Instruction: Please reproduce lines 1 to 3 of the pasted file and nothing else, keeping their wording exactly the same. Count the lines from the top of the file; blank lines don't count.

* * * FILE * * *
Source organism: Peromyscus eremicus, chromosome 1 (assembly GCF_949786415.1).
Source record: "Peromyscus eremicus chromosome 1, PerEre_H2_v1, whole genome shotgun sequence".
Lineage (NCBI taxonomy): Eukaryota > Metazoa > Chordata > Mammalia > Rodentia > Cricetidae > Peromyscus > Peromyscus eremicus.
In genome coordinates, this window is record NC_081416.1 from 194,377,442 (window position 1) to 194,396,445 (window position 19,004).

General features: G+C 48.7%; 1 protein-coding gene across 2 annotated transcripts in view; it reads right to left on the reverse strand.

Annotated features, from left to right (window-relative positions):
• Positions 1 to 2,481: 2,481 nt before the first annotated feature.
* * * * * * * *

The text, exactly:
Source organism: Peromyscus eremicus, chromosome 1 (assembly GCF_949786415.1).
Source record: "Peromyscus eremicus chromosome 1, PerEre_H2_v1, whole genome shotgun sequence".
Lineage (NCBI taxonomy): Eukaryota > Metazoa > Chordata > Mammalia > Rodentia > Cricetidae > Peromyscus > Peromyscus eremicus.